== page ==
Google Attribution – does it solve the attribution problem?

5 Jun 2017 in

When Google announced their intention to ‘solve the attribution problem’ for advertisers by moving away from the last-click attribution model last week at Google Marketing Next, the volume of chatter around the buzzword of attribution multiplied.

Google supercharged their attribution modelling capabilities in 2014 with the acquisition of Adometry, a company that specialises in measuring the impact of marketing. These advanced attribution capabilities are now available to the biggest advertisers as the premium solution; Attribution 360.

Google Attribution, the solution announced last week, is a simplified version which enables “every marketer to measure the impact of their marketing across devices and cross-channel - all in one place.”1

Why this is good news for marketers

Simply: because existing attribution models have their fair share of drawbacks, as cited by Google:

  • They are difficult to set up
  • They lose track of the customer journey when people switch between devices
  • They aren’t well integrated
  • It is a challenge to use attribution results to take action in marketing

For years, marketers have had to make do with last-click attribution models which don’t take into account the various touch points a customer has with a company along their path to purchase. Last-click attribution is an inadequate measuring tool in a world of multichannel and multi device interactions. The non-existent or limited integration between various marketing and advertising technologies means managing, analysing and generating actionable insights from the large amounts of customer data in separate systems either requires software development skills, or is overly time consuming and difficult. Furthermore, due to conflicting data, the end-result does not even necessarily ensure data accuracy and therefore accountable attribution.

Enter Google Attribution

Google Attribution aims to simplify the problems of multi-channel and multi-device attribution by integrating data from Google AdWords, Google Analytics, search ads, display ads, organic search, email, affiliates, social and direct visits, all in one place. Giving marketers one single view of the complex online and offline path to purchase will enable them to easily take action, optimise budgets and increase marketing effectiveness.

How Google Attribution works

There is a huge amount of data available to Google – from AdWords, Analytics and more. Google Attribution looks to unify data from these tools and deliver the clear insights marketers need to improve advertising performance. Attribution will simplify the challenge of importing data, eliminating the need for retagging and ensuring that data is complete and consistent.


Google Attribution will use machine learning to determine how much credit marketers should assign to their various digital touch points. “It creates a prediction model that learns by weighting a set of touchpoints on how likely a user is to purchase something,” Says Babak Pahlanvan, Senior Director of Product Management for Analytics and Measurement at Google, “The presence and absence of marketing touch points across all channels and across all campaigns will either decrease of increase the likelihood of conversion.”2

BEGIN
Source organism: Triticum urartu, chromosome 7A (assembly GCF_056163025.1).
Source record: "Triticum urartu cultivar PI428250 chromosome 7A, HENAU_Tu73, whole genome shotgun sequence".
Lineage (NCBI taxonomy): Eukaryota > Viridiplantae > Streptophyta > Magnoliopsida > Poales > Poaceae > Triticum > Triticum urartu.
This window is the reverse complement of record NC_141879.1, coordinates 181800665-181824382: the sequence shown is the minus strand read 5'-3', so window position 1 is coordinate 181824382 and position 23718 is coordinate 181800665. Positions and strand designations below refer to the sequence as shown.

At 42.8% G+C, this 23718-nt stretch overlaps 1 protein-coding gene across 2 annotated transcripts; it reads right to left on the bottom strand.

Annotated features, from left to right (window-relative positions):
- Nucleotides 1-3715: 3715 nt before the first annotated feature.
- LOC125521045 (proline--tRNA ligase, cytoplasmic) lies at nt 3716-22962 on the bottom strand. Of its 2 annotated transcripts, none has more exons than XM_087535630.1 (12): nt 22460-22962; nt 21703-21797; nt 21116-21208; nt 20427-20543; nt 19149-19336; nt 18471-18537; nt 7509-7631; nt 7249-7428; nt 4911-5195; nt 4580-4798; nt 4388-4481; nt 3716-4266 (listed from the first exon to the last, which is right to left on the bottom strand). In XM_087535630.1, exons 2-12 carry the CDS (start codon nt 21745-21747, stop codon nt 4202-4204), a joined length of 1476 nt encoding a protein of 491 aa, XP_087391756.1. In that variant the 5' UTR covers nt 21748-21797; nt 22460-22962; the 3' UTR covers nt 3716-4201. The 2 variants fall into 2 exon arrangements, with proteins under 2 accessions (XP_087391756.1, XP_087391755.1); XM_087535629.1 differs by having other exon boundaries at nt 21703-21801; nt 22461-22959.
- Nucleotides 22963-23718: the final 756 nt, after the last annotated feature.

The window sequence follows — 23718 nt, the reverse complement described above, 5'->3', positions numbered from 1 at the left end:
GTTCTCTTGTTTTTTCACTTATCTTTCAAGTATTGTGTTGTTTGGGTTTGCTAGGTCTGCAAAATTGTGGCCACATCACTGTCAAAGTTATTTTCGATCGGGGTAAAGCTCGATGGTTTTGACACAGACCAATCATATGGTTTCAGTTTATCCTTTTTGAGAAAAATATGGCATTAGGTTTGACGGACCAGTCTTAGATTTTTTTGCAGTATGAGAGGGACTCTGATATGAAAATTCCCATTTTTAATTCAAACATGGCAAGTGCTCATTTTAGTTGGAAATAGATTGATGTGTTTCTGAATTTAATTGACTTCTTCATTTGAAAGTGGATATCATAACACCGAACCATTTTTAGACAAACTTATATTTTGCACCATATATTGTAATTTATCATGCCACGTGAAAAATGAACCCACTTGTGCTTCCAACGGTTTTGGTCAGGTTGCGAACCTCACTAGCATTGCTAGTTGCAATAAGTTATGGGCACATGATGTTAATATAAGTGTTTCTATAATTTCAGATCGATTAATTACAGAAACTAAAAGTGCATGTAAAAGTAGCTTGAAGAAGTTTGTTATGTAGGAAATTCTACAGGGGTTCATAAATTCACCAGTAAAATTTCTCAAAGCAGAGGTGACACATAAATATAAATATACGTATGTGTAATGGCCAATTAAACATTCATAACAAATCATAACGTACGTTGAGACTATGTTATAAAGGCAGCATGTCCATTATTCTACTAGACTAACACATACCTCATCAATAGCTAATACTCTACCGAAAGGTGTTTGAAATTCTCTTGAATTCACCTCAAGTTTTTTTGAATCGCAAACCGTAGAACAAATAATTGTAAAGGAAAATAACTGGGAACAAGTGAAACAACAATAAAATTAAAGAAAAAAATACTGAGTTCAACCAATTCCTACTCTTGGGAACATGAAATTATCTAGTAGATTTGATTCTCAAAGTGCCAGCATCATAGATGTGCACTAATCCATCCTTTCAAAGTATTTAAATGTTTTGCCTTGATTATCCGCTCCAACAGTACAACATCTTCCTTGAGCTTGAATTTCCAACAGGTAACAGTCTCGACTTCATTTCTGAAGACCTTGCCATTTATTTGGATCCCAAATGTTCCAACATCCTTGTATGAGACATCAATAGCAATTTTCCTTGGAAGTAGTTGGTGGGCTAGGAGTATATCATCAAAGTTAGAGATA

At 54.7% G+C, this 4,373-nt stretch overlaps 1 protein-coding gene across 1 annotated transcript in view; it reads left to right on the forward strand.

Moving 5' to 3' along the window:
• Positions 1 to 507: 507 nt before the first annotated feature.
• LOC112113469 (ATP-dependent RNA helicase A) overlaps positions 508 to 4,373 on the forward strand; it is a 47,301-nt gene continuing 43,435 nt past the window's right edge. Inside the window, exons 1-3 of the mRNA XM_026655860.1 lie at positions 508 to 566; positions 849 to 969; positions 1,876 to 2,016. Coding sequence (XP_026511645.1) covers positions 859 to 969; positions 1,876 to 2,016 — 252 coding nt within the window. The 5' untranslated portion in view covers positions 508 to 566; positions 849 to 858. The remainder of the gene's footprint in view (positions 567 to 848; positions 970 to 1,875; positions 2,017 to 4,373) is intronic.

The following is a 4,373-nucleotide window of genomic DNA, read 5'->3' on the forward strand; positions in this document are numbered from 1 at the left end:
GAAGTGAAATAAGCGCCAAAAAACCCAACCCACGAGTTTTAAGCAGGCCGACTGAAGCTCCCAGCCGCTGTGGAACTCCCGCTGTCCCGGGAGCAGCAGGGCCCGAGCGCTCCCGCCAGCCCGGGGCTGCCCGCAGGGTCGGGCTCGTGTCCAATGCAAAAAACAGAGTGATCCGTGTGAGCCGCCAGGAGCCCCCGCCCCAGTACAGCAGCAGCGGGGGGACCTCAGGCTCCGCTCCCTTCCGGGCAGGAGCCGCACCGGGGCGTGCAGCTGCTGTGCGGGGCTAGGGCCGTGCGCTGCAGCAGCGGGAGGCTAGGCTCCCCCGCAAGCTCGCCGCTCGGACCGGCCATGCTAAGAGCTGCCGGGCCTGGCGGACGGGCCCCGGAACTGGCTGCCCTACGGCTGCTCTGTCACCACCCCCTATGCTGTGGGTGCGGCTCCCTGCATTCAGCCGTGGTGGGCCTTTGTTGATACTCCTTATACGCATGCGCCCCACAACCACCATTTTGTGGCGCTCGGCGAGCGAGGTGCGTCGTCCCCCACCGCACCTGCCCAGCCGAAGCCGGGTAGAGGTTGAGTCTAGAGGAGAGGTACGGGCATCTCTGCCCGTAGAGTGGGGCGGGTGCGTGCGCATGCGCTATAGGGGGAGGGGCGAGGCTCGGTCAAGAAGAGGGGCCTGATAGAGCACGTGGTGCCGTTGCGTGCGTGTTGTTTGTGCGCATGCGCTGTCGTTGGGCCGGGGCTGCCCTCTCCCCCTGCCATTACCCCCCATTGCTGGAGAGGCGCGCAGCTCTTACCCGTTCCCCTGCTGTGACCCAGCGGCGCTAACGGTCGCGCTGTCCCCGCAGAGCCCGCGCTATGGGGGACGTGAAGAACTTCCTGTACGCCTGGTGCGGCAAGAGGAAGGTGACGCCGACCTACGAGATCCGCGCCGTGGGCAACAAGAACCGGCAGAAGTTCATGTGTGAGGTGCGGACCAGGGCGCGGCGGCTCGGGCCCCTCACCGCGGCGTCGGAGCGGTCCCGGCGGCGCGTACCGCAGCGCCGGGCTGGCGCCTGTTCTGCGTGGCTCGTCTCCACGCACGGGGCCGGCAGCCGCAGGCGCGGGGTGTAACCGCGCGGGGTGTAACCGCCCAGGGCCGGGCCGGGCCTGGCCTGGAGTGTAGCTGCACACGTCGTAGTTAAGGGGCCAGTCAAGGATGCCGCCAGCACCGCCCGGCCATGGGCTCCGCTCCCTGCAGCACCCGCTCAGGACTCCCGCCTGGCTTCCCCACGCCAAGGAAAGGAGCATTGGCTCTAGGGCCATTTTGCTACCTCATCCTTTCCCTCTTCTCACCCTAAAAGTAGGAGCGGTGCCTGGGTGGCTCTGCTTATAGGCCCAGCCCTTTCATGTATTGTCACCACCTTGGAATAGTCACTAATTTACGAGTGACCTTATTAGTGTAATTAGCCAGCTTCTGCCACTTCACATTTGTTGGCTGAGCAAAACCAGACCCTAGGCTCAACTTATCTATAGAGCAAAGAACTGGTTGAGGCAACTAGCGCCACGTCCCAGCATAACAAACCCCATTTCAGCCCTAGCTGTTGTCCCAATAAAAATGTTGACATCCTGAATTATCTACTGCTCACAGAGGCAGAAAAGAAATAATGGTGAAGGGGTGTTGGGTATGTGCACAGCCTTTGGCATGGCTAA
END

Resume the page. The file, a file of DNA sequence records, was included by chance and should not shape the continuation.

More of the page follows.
Google promises that Attribution is not just a reporting change either, but a completely new view of data which provides a more accurate view of your business. And even better, search advertisers who switch to data-driven attribution get higher conversion rates with no added expenditure, according to Bill Kee, Group Product Manager of Attribution at Google.

However smaller volume businesses, such as B2B, are unlikely to see the benefit of data-driven attribution

While Google Attribution is available to all, it is unlikely that all will benefit from the data-driven attribution model, with the minimum requirements needed likely to cut out smaller companies. To use data-driven attribution in the Google Analytics 360 suite, an advertiser must meet the minimum conversion threshold (400 conversions per conversion type with a path length of 2+ interactions, and 10,000 paths in the selected reporting view). There is also a requirement to have either Ecommerce Tracking or Goals set up. It is likely that these minimum requirements will exist within Google Attribution too, so unfortunately many SMBs will still be unable to benefit from Google’s data driven offering.

Understanding the full customer journey

Google has shone a light on the importance of data which provides an accurate view of all touchpoints of the customer buying cycle. At a time when it’s estimated that 86% of customers will pay more for a better customer experience, knowing and understanding the customer has never been more important.3

Google Attribution is currently in beta mode and will be rolled out to more advertisers over the coming months. We are looking forward to seeing how Infinity call data will look in this new view, and will be keeping an eye on further information on Google Attribution.

1. “Powering ads and analytics innovations”, Google Blog, (May 23, 2017)
2. “How Google plans to kill Last-Click Attribution”, Adage, (May 23, 2017)
3. “Customer Experience Impact Report”, Oracle, (n.d.)

India Phillips

India Phillips

Marketing Assistant
Covering all areas in marketing with a focus on events and social media. She enjoys cooking, pilates, photography, and a good sunset.

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